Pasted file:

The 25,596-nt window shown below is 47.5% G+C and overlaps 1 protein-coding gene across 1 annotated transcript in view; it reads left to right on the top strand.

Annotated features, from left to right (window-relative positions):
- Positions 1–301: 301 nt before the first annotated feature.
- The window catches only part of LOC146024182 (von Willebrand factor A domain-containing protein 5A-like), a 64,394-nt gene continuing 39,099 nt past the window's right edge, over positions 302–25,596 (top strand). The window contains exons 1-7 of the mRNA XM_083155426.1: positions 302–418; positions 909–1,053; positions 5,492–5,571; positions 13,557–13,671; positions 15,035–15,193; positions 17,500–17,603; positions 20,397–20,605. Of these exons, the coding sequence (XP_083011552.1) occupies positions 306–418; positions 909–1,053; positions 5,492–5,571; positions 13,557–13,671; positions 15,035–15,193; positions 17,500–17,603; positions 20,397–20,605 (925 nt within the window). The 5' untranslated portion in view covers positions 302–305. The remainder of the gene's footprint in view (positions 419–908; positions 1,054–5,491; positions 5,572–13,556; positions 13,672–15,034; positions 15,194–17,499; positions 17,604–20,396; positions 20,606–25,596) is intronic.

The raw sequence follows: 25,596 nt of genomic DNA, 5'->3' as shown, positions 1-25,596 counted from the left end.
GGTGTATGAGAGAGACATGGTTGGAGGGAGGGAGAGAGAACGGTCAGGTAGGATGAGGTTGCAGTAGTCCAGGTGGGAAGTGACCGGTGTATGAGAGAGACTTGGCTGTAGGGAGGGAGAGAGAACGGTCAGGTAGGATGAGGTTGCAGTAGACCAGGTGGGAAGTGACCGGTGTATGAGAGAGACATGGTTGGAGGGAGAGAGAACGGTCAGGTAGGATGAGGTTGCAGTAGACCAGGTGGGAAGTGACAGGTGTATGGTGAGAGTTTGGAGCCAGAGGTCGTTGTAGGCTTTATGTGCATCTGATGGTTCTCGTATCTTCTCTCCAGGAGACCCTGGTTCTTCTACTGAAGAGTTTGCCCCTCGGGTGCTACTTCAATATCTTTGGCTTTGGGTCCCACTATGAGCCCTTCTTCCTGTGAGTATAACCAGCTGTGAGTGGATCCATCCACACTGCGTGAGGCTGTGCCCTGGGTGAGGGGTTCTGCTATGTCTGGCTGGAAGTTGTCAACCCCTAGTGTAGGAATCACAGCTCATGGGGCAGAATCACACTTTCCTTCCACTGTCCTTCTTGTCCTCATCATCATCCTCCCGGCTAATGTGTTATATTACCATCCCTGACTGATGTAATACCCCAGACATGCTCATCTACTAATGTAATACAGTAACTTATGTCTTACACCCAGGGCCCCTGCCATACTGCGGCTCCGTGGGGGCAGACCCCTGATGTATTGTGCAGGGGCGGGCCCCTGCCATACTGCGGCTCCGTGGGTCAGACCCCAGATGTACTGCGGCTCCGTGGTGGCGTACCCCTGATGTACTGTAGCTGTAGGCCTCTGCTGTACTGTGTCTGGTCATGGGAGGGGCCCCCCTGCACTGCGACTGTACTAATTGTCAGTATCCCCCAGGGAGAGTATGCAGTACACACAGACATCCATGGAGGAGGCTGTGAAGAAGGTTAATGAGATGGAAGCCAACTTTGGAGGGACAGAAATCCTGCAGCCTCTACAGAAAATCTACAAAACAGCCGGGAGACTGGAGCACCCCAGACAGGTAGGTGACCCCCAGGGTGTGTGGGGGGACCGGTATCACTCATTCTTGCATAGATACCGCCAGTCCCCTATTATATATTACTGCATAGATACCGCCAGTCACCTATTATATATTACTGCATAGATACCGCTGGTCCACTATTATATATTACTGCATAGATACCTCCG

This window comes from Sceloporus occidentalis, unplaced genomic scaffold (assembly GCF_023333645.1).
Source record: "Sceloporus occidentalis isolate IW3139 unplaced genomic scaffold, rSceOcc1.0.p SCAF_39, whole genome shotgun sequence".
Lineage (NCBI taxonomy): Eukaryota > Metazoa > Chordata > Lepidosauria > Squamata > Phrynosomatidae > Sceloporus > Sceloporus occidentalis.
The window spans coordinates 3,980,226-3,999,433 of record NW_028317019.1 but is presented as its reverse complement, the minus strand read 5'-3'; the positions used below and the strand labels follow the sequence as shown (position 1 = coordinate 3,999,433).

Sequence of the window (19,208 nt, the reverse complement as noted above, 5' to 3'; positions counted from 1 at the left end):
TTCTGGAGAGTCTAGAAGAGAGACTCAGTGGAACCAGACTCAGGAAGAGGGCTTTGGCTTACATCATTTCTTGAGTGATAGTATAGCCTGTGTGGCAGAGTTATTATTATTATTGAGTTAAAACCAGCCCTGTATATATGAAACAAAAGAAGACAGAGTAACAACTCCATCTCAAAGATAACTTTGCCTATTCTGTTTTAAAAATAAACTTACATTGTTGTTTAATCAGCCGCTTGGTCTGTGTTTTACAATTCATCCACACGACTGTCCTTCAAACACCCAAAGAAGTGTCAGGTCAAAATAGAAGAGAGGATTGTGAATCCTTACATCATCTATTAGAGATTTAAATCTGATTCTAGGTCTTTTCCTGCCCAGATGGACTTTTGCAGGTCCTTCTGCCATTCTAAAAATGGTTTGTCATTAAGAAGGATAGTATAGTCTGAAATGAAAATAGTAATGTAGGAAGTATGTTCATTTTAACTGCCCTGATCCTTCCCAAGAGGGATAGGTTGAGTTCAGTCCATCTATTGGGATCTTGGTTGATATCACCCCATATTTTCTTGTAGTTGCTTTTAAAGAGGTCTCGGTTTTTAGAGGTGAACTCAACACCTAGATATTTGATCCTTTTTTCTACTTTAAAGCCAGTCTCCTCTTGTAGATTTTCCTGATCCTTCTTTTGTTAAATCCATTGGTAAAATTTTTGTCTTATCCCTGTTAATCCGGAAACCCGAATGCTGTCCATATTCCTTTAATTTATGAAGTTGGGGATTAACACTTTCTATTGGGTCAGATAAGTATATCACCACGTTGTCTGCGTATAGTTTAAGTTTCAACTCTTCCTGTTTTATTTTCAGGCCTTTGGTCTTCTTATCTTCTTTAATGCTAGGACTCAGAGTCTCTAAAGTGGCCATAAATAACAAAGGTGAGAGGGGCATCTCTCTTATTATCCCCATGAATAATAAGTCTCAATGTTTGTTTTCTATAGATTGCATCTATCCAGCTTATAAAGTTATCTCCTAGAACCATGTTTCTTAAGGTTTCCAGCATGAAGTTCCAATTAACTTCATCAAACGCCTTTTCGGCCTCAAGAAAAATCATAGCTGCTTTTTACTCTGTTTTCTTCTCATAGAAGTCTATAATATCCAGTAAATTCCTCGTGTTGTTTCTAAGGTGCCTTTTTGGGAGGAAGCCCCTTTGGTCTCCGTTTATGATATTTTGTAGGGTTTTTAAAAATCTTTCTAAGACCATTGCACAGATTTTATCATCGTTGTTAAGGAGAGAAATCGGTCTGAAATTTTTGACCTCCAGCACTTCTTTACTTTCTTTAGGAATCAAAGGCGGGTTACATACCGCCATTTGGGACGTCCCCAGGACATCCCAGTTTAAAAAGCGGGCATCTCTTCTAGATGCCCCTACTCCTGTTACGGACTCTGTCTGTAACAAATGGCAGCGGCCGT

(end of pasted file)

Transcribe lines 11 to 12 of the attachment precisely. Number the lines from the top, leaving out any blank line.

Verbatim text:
Sequence of the window (19,208 nt, the reverse complement as noted above, 5' to 3'; positions counted from 1 at the left end):
TTCTGGAGAGTCTAGAAGAGAGACTCAGTGGAACCAGACTCAGGAAGAGGGCTTTGGCTTACATCATTTCTTGAGTGATAGTATAGCCTGTGTGGCAGAGTTATTATTATTATTGAGTTAAAACCAGCCCTGTATATATGAAACAAAAGAAGACAGAGTAACAACTCCATCTCAAAGATAACTTTGCCTATTCTGTTTTAAAAATAAACTTACATTGTTGTTTAATCAGCCGCTTGGTCTGTGTTTTACAATTCATCCACACGACTGTCCTTCAAACACCCAAAGAAGTGTCAGGTCAAAATAGAAGAGAGGATTGTGAATCCTTACATCATCTATTAGAGATTTAAATCTGATTCTAGGTCTTTTCCTGCCCAGATGGACTTTTGCAGGTCCTTCTGCCATTCTAAAAATGGTTTGTCATTAAGAAGGATAGTATAGTCTGAAATGAAAATAGTAATGTAGGAAGTATGTTCATTTTAACTGCCCTGATCCTTCCCAAGAGGGATAGGTTGAGTTCAGTCCATCTATTGGGATCTTGGTTGATATCACCCCATATTTTCTTGTAGTTGCTTTTAAAGAGGTCTCGGTTTTTAGAGGTGAACTCAACACCTAGATATTTGATCCTTTTTTCTACTTTAAAGCCAGTCTCCTCTTGTAGATTTTCCTGATCCTTCTTTTGTTAAATCCATTGGTAAAATTTTTGTCTTATCCCTGTTAATCCGGAAACCCGAATGCTGTCCATATTCCTTTAATTTATGAAGTTGGGGATTAACACTTTCTATTGGGTCAGATAAGTATATCACCACGTTGTCTGCGTATAGTTTAAGTTTCAACTCTTCCTGTTTTATTTTCAGGCCTTTGGTCTTCTTATCTTCTTTAATGCTAGGACTCAGAGTCTCTAAAGTGGCCATAAATAACAAAGGTGAGAGGGGCATCTCTCTTATTATCCCCATGAATAATAAGTCTCAATGTTTGTTTTCTATAGATTGCATCTATCCAGCTTATAAAGTTATCTCCTAGAACCATGTTTCTTAAGGTTTCCAGCATGAAGTTCCAATTAACTTCATCAAACGCCTTTTCGGCCTCAAGAAAAATCATAGCTGCTTTTTACTCTGTTTTCTTCTCATAGAAGTCTATAATATCCAGTAAATTCCTCGTGTTGTTTCTAAGGTGCCTTTTTGGGAGGAAGCCCCTTTGGTCTCCGTTTATGATATTTTGTAGGGTTTTTAAAAATCTTTCTAAGACCATTGCACAGATTTTATCATCGTTGTTAAGGAGAGAAATCGGTCTGAAATTTTTGACCTCCAGCACTTCTTTACTTTCTTTAGGAATCAAAGGCGGGTTACATACCGCCATTTGGGACGTCCCCAGGACATCCCAGTTTAAAAAGCGGGCATCTCTTCTAGATGCCCCTACTCCTGTTACGGACTCTGTCTGTAACAAATGGCAGCGGCCGT